Similarly, Lerna Yanık analyses the “discursive formation of exceptionalism” in TFP and “illustrate[s] how historical and geographical features of a country are used discursively to construct an exceptional identity that in turn justifies and rationalizes foreign policy actions.” (2011, p. 82, 87). Despite its radical claims, this form of analysis is based on an acceptance of the traditional domestic/international distinction, replicating this in a discursive analysis. Thus, Yanık notes a contradiction between the discourse on exceptionalism in foreign policy and the domestic Kemalist nation-building project based on the “idea of purity” of a nation. From the emergent perspective of critical realism, this contradiction between domestic and foreign-policy practices can be traced back to the same social relations and processes without being reduced to them and therefore they stop appearing to be contradictory. Therefore, the contradiction can be resolved if the domestic and the international “levels” can be seen to arise from similar social processes and conditions. This, however, would imply a different ontological starting point, that of social relations rather than the discursive practices that are rooted in those relations.
Ali Balcı’s analysis of TFP most closely follows a “poststructuralist line”(2010). As is often the case in post-structural writings that criticize modernist approaches to the state and foreign policy, his analysis is based on a criticism of the internal/external divide. Similar to other poststructuralists such as Walker and Weber, he deconstructs this as a myth whereby the state “imposes specific meanings” on who is inside and who is outside. Foreign policy “does not have an a priori reality, but is a constructed myth;” it is a “strategy” that involves “internal power relations” (p. 87, 88, 89, 91). As with Yucel, Balcı takes the construction of identities as dependent upon different power relations inside; however, what these power relations are and how they are constructed is not clearly analyzed. Despite their different starting points, both Balcı and Yucel possess a liberal–pluralist understanding of the state as an arena of power struggle without relating power relations to a structural context of state–society relations. If foreign policy is a myth, then the circumstances that “produce” this myth need to be understood. Moreover, although Balcı underlines the importance of power relations in the formation of identities, he ignores more concrete social relations such as the relations of property and production out of which these power relations emerge and how they are translated into state policies. Thus, as Joseph might argue, Balcı’s “critique is deconstructive but not ontological,” (2004, p. 150, 158) ignoring how power relations emerge and are formed within a structural context and as an outcome of social processes. In contrast, Balcı’s analysis reduces power to a performative strategy (Ashley 1987, p. 51) or to its exercise. This argument lacks “an adequate notion of social stratification and hierarchy,” and assumes “a flat ontology that remains at the level of the surface play of power relations” (2004, p. 154, 159).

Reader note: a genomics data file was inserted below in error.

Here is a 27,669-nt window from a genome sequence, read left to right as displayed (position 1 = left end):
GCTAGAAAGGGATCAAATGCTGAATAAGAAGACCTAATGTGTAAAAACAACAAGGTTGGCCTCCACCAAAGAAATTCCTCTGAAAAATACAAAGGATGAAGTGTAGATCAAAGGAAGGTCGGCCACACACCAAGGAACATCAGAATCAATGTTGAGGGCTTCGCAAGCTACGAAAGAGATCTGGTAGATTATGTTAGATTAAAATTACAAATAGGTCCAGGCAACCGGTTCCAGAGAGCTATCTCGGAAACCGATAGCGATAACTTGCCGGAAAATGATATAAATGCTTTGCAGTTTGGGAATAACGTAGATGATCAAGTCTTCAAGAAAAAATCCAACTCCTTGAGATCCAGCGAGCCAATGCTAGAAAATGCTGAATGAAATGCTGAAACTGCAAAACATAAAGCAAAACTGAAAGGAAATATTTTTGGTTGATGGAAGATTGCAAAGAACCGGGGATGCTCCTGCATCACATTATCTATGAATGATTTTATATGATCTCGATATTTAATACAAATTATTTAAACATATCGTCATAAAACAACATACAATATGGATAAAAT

Ashley, Richard K. “Foreign Policy as Political Performance.” International Studies Notes 13 (1987): 51–54.